c) We aren’t taught OT! I can only recall a couple of professors in my teaching institution who taught me what OT is. I KNOW RIGHT? I’m NOT scapegoating professors. I think most of them are trying to do their best but it is not in concordance with the foundation of our profession. Hence, most students struggle to understand how OT works and what is it that we *really* do.
d) TOO SCARED TO CHANGE! I’ve hated OT for most of my college years. However, internship was a game changer for me and the time I fell in love with OT. People are too scared to step out and be the change they want to see in this profession. Everyone wants to fit in a box thinking that is how this profession works but it does not.
e) Even if some of us try to bring a change the way OT functions, others do not welcome this change. This is by far the saddest thing I’ve experienced as a student and I continue seeing this with my junior peers in OT School. Moreover, this is one of the biggest reason why OTs stop following OT practice and take away/follow alternate healthcare professions which fall beyond the scope of OT practice.
f) Malpractices: Ethics isn’t the strongest thing in our profession right now. There are only a few workplaces that ask for registration documents when hiring OTs. In fact, some of them hire PTs instead of OTs just to maintain their business revenue which is also one of the reasons why our medical counterparts have a hard time understanding what OT and PT is.
Hopefully in the coming years, there would be a generation of OTs that are aware of the scope of OT and practice it the way it is!
9. WHAT FRAMEWORKS DO WE RELY ON AS A FOUNDATION TO OUR APPLICATION AND TREATMENT?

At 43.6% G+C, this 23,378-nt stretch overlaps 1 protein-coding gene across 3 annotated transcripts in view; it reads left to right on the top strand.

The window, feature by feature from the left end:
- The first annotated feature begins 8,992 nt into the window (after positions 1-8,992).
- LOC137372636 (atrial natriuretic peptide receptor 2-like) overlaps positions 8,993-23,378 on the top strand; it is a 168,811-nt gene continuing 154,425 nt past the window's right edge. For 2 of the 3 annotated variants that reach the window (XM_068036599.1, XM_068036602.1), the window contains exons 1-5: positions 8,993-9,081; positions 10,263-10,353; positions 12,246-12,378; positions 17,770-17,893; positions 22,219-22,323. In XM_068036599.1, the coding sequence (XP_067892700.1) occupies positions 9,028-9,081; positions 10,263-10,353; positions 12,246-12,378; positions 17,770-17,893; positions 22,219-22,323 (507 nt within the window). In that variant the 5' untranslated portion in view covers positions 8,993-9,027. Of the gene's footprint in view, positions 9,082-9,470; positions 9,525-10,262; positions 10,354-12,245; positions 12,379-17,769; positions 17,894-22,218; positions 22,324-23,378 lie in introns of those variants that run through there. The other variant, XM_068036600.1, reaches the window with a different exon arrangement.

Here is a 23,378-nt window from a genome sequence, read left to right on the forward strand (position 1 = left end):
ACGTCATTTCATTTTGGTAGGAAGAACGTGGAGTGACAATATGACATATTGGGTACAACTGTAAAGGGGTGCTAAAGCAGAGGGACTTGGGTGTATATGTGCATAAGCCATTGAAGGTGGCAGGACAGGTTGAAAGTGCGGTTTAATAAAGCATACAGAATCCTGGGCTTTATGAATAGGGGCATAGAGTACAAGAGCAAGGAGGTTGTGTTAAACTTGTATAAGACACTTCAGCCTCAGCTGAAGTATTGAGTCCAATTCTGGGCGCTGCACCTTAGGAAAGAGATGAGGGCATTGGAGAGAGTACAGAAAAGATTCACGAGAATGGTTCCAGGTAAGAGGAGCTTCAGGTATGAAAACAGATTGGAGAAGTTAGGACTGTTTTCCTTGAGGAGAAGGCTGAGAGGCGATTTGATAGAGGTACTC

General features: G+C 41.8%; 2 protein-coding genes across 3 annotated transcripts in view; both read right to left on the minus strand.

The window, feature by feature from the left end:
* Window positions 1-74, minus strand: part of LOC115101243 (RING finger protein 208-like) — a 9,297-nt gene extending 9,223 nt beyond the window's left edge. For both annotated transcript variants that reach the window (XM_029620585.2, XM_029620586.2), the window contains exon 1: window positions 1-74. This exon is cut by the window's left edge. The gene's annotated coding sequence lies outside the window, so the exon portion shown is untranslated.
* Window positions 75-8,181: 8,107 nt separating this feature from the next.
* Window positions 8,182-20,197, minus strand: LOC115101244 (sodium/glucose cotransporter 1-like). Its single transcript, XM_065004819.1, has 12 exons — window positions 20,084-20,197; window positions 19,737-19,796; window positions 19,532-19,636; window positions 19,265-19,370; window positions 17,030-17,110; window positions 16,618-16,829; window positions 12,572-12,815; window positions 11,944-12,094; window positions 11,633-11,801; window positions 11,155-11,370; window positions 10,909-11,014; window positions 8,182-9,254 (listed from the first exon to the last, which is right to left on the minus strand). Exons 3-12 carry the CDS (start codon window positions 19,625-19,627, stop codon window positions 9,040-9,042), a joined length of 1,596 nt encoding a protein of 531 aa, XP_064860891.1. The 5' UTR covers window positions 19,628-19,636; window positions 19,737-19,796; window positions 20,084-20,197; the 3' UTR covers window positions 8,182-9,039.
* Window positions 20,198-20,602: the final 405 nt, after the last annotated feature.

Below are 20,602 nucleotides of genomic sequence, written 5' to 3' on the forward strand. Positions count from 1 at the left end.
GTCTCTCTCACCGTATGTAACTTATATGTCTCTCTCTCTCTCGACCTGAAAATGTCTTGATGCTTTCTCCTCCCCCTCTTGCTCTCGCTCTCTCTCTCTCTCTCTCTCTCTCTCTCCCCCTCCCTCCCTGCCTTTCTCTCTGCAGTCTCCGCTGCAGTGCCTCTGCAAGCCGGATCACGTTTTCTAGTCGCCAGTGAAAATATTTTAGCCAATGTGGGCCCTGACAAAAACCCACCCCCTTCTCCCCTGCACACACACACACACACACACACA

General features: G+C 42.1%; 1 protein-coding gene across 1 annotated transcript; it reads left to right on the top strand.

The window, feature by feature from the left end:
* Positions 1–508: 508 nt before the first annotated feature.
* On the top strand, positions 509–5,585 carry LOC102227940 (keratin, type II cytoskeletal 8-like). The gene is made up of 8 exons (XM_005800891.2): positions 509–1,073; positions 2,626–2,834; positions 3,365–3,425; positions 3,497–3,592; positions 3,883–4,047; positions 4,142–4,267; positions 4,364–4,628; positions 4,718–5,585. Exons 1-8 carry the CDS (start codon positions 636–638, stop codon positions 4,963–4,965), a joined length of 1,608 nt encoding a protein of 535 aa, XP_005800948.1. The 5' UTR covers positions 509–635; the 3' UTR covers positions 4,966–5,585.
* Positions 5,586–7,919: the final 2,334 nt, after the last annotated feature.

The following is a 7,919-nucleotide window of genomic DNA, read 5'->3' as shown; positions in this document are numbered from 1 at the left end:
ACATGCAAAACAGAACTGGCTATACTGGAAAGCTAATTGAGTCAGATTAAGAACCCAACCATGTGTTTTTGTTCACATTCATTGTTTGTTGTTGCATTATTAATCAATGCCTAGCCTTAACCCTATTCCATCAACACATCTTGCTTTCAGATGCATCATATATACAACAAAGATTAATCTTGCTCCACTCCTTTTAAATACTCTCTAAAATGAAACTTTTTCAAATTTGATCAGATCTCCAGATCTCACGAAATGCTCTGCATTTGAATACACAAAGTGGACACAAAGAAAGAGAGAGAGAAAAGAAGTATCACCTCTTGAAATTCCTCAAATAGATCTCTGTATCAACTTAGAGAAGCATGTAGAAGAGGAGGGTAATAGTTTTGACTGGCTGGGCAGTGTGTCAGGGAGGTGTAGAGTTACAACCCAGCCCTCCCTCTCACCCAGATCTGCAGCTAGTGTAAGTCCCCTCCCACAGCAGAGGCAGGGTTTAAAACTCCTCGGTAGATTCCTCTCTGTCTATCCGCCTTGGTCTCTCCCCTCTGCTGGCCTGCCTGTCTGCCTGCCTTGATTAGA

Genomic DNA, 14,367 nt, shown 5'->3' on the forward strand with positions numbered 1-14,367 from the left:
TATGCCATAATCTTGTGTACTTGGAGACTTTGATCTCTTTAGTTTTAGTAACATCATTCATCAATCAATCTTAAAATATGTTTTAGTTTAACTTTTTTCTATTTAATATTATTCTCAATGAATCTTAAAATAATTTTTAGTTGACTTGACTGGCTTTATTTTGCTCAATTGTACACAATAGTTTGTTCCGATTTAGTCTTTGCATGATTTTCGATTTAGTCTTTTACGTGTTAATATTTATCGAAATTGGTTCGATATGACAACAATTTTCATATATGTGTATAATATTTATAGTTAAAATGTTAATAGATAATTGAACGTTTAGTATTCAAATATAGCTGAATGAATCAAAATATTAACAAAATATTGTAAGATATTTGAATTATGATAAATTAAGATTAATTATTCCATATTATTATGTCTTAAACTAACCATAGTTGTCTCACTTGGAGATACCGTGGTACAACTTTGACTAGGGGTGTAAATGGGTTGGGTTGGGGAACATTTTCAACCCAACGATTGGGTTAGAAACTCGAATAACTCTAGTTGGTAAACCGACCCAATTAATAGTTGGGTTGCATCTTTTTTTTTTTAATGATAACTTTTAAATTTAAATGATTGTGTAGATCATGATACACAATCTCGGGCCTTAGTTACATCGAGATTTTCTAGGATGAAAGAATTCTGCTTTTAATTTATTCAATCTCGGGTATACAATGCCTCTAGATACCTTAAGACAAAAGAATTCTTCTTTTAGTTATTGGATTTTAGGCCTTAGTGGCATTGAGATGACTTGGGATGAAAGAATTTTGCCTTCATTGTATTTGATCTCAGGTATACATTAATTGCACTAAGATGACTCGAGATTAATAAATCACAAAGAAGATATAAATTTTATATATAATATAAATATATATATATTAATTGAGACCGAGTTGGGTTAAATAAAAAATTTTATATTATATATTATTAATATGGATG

This is truly subjective but I can enlighten you on what I use as a foundation for my practice.
I have been working in telehealth, home healthcare, and school-based settings for over a year now and I’ve rarely found any evidence for the kind of work I do in Sexuality and Mental Health. Hence, I rely on evidence-informed practice rather than evidence-based practice to support my interventions.
Additionally, I find myself using Kawa Model and Person-Environment-Occupation-Performance (PEOP) Model most often with the dynamic client population I serve (3 years to 65years). I have found them to be the most effective, approachable, and holistic models that can serve both as diagnostic and intervention tools.
10. WHAT OT PRACTICE AREAS CAN GROW IN THE NEXT 5 YEARS IN INDIA?
I honestly believe that Mental Health and Ergonomics could be the two practice areas that could grow in the upcoming years. I’ve come across brilliant OTs who are constantly hustling and trying to shed some light on these areas.
If we stick to the foundations and frameworks of our profession, I think there are great things we can achieve given the dynamic and diverse clientele in India!
This pretty much sums up Occupational Therapy education and practice in India!
All of the views shared here are based on my experience as a student and new grad practitioner. The idea of this post was not to scapegoat or dis my origins and preach western education but to honestly reveal the loopholes, pros and cons when working in country like India.
I’m grateful for my experiences and struggles as a student/practitioner and wouldn’t change a thing about it because that is what makes me a compassionate professional, and a humble person. I meant no harm to anyone through this blog post. However, if I may have hurt your sentiments in anyway, I sincerely apologize for making you feel this way.
If there is anything you’d like to add or enlighten our community on, please comment it below. I’m always interested to hear and connect with our communOT!